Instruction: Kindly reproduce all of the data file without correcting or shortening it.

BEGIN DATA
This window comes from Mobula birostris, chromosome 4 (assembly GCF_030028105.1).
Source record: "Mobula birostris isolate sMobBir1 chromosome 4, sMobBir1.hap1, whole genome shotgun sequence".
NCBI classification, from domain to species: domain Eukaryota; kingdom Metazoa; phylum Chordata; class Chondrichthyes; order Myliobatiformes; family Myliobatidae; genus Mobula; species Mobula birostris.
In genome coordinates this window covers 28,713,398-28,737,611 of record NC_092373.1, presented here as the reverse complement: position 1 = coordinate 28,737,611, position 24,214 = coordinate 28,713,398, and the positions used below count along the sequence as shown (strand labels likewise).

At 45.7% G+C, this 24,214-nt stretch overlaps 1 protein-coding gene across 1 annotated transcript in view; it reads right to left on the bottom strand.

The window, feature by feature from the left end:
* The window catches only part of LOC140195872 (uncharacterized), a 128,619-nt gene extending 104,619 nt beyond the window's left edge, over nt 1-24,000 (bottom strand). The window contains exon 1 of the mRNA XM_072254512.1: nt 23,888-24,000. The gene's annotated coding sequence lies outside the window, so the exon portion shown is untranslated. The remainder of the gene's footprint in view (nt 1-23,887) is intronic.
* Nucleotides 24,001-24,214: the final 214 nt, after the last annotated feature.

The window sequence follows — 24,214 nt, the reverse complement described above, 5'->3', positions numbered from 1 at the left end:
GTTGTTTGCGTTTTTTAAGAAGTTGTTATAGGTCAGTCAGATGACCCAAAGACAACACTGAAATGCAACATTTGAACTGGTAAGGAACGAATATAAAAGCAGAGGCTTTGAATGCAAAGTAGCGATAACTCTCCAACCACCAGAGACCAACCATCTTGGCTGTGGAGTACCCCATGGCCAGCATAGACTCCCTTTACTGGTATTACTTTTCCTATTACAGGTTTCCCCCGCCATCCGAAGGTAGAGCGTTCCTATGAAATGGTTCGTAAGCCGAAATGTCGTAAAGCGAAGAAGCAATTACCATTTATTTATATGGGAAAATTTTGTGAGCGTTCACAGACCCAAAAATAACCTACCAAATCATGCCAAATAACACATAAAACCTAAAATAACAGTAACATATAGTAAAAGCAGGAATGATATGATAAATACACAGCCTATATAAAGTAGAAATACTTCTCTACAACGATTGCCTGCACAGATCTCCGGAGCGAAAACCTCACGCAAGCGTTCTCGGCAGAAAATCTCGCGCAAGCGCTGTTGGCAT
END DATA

This window comes from Mobula birostris, chromosome 4 (assembly GCF_030028105.1).
Source record: "Mobula birostris isolate sMobBir1 chromosome 4, sMobBir1.hap1, whole genome shotgun sequence".
NCBI classification, from domain to species: domain Eukaryota; kingdom Metazoa; phylum Chordata; class Chondrichthyes; order Myliobatiformes; family Myliobatidae; genus Mobula; species Mobula birostris.
In genome coordinates this window covers 28,713,398-28,737,611 of record NC_092373.1, presented here as the reverse complement: position 1 = coordinate 28,737,611, position 24,214 = coordinate 28,713,398, and the positions used below count along the sequence as shown (strand labels likewise).

At 45.7% G+C, this 24,214-nt stretch overlaps 1 protein-coding gene across 1 annotated transcript in view; it reads right to left on the bottom strand.

The window, feature by feature from the left end:
* The window catches only part of LOC140195872 (uncharacterized), a 128,619-nt gene extending 104,619 nt beyond the window's left edge, over nt 1-24,000 (bottom strand). The window contains exon 1 of the mRNA XM_072254512.1: nt 23,888-24,000. The gene's annotated coding sequence lies outside the window, so the exon portion shown is untranslated. The remainder of the gene's footprint in view (nt 1-23,887) is intronic.
* Nucleotides 24,001-24,214: the final 214 nt, after the last annotated feature.

The window sequence follows — 24,214 nt, the reverse complement described above, 5'->3', positions numbered from 1 at the left end:
GTTGTTTGCGTTTTTTAAGAAGTTGTTATAGGTCAGTCAGATGACCCAAAGACAACACTGAAATGCAACATTTGAACTGGTAAGGAACGAATATAAAAGCAGAGGCTTTGAATGCAAAGTAGCGATAACTCTCCAACCACCAGAGACCAACCATCTTGGCTGTGGAGTACCCCATGGCCAGCATAGACTCCCTTTACTGGTATTACTTTTCCTATTACAGGTTTCCCCCGCCATCCGAAGGTAGAGCGTTCCTATGAAATGGTTCGTAAGCCGAAATGTCGTAAAGCGAAGAAGCAATTACCATTTATTTATATGGGAAAATTTTGTGAGCGTTCACAGACCCAAAAATAACCTACCAAATCATGCCAAATAACACATAAAACCTAAAATAACAGTAACATATAGTAAAAGCAGGAATGATATGATAAATACACAGCCTATATAAAGTAGAAATACTTCTCTACAACGATTGCCTGCACAGATCTCCGGAGCGAAAACCTCACGCAAGCGTTCTCGGCAGAAAATCTCGCGCAAGCGCTGTTGGCAT